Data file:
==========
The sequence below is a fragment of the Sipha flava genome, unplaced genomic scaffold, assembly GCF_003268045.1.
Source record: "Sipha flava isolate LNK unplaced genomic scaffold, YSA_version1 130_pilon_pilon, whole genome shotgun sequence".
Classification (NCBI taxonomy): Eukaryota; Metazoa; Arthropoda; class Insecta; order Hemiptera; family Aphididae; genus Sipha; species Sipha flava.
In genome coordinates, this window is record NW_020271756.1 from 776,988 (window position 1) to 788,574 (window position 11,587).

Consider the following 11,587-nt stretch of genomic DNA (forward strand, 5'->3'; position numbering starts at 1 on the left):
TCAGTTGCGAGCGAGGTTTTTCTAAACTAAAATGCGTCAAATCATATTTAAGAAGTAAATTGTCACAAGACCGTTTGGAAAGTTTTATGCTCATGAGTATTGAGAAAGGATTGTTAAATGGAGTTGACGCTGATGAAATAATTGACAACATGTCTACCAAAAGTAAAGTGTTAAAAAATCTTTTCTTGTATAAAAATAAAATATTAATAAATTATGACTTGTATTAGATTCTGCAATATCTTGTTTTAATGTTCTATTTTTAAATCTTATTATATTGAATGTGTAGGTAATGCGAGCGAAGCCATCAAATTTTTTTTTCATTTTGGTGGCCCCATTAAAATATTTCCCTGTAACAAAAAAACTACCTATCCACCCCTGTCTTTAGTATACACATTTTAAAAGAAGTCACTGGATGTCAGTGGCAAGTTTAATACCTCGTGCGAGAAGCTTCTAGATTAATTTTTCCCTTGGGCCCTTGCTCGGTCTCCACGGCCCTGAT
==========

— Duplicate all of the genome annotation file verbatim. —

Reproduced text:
The sequence below is a fragment of the Sipha flava genome, unplaced genomic scaffold, assembly GCF_003268045.1.
Source record: "Sipha flava isolate LNK unplaced genomic scaffold, YSA_version1 130_pilon_pilon, whole genome shotgun sequence".
Classification (NCBI taxonomy): Eukaryota; Metazoa; Arthropoda; class Insecta; order Hemiptera; family Aphididae; genus Sipha; species Sipha flava.
In genome coordinates, this window is record NW_020271756.1 from 776,988 (window position 1) to 788,574 (window position 11,587).

Consider the following 11,587-nt stretch of genomic DNA (forward strand, 5'->3'; position numbering starts at 1 on the left):
TCAGTTGCGAGCGAGGTTTTTCTAAACTAAAATGCGTCAAATCATATTTAAGAAGTAAATTGTCACAAGACCGTTTGGAAAGTTTTATGCTCATGAGTATTGAGAAAGGATTGTTAAATGGAGTTGACGCTGATGAAATAATTGACAACATGTCTACCAAAAGTAAAGTGTTAAAAAATCTTTTCTTGTATAAAAATAAAATATTAATAAATTATGACTTGTATTAGATTCTGCAATATCTTGTTTTAATGTTCTATTTTTAAATCTTATTATATTGAATGTGTAGGTAATGCGAGCGAAGCCATCAAATTTTTTTTTCATTTTGGTGGCCCCATTAAAATATTTCCCTGTAACAAAAAAACTACCTATCCACCCCTGTCTTTAGTATACACATTTTAAAAGAAGTCACTGGATGTCAGTGGCAAGTTTAATACCTCGTGCGAGAAGCTTCTAGATTAATTTTTCCCTTGGGCCCTTGCTCGGTCTCCACGGCCCTGAT